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Here’s how the county may spend millions on rent subsidies for those ‘stuck’ in shelters

Benches on North Tryon are part of the homeless population's turf due to the lack of affordable housing.
Benches on North Tryon are part of the homeless population's turf due to the lack of affordable housing.

A trio of proposals to use Mecklenburg County’s $11 million allocation for rental subsidies would target those most in need of housing, including people who are very low-income, elderly, chronically homeless or experiencing domestic violence.

MeckHOME would house nearly 900 people over four years with short-term rental subsidies and case management, county commissioners learned this week. The program is modeled after A Way Home, which provides two-year rental subsidies to low-income families with an endowment through the Foundation for the Carolinas, though it would also serve single men and women.

“These are people who are in the gap between needing permanently subsidized housing and being able to find their way out of homelessness by themselves,” said Judy Seldin-Cohen, board chair of A Way Home.

The $6.3 million request would team up the Salvation Army, Men’s Shelter of Charlotte/Urban Ministry Center, and youth-focused nonprofit The Relatives to house single residents, families, and young adults with incomes at or below 30% of the area median income. That’s $16,600 for a single person or $23,700 for a family of four.

Subsidies would cover the gap between market rate rent and what a household can pay. Rent payment and case management costs are estimated at $12,700 per household.

“This is a balance between acting quickly in the crisis we are in now and spending public money responsibly to achieve positive outcomes,” Seldin-Cohen said.

Provisions such as master leasing — where organizations sign leases rather than individual tenants — could ease landlord concerns about tenants with barriers to housing like criminal convictions or bad credit.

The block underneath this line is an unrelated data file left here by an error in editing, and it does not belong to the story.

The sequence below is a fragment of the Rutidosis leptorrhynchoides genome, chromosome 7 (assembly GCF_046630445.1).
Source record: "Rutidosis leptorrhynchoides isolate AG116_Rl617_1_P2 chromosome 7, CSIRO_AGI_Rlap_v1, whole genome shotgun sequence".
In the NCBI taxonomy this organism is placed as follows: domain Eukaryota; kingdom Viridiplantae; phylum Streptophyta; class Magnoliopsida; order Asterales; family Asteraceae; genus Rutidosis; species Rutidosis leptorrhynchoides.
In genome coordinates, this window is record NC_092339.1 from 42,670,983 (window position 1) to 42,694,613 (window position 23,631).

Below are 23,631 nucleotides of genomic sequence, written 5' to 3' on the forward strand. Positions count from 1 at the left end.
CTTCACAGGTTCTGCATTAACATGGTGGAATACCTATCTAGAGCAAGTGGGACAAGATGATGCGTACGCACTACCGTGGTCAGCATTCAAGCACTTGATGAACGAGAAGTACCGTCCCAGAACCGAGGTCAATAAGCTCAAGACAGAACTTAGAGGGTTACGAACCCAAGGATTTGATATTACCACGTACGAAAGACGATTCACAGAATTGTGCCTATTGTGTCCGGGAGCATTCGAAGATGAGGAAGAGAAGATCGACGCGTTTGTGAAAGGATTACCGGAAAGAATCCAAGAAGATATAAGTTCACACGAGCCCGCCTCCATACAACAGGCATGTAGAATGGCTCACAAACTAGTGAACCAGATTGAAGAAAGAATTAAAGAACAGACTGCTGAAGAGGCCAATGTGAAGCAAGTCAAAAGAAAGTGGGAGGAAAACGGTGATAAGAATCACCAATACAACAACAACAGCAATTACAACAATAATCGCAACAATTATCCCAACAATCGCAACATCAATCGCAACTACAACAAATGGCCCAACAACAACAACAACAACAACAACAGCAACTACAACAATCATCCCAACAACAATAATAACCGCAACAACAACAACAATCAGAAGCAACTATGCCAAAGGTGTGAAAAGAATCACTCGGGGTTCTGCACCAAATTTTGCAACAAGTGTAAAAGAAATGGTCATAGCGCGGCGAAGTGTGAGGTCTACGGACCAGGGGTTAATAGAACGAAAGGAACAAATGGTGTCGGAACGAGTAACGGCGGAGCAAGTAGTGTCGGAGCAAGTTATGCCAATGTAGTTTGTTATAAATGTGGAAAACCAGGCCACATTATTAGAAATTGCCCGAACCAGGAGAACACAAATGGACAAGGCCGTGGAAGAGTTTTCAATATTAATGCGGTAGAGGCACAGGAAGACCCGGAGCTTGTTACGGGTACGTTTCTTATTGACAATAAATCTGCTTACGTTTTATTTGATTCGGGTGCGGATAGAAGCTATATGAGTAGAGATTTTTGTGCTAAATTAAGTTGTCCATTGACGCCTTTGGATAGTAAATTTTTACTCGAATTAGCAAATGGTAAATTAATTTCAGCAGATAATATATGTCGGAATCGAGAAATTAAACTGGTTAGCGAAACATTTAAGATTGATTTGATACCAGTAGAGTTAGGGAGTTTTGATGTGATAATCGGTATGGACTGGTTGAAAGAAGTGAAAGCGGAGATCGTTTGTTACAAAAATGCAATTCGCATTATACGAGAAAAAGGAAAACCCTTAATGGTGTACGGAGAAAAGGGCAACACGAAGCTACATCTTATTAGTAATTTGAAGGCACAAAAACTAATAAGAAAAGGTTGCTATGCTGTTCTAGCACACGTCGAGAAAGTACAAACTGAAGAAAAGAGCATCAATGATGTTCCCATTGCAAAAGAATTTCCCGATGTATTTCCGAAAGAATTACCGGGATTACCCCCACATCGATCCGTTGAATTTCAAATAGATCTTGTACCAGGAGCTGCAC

A separate $2.1 million request would maybe would give rent subsidies to another 168 seniors and people with disabilities to move out of the men’s shelter and Salvation Army shelter until they come off a subsidized housing waiting list. A third proposal from the county’s Community Support Services would work with domestic violence victims, though details are still in the works.

Creating shelter ‘flow’

Among the proposals’ goals is to reduce the number of chronically homeless people in Charlotte’s shelters. Liz Clasen-Kelly, CEO of the newly merged men’s shelter and Urban Ministry Center, told commissioners more than one in five men at the shelter stayed six months or longer. More than 900 were turned away last year.

“We’re focusing on people who get ‘stuck’ in the shelter,” she said, adding the proposals would increase “flow” out of the shelter to decrease lengths of stay and people turned away.

The county has taken a more active role in affordable housing efforts with $22 million allocated in the last budget, including the $11 million for rent subsidies. County Manager Dena Dioro told commissioners it was a priority to use funds where the greatest needs are.

Commissioners asked for more information about the proposal’s job training and other programming to ensure participants will succeed after subsidies end.

Commissioner Susan Harden said the proposals mirrored the board’s earlier conversations about priorities around affordable housing and the county’s most vulnerable residents.

“I’m seeing populations in here we talked about: the moms that need a little extra (help), the veterans, the seniors, domestic violence (victims),” she said. “I’m very moved by the thoughtful nature that is being presented to us.”

Several commissioners noted that any proposal was just one tool of a larger problem. Reports in recent years have estimated Charlotte needs between 24,000 and 34,000 affordable housing units.

“What (the proposals) highlight is the magnitude of the problem that we’re facing, even with the steps that we’re trying to incorporate,” Commissioner Mark Jerrell said.

This work was made possible in part by grant funding from Report for America/GroundTruth Project and the Foundation For The Carolinas.

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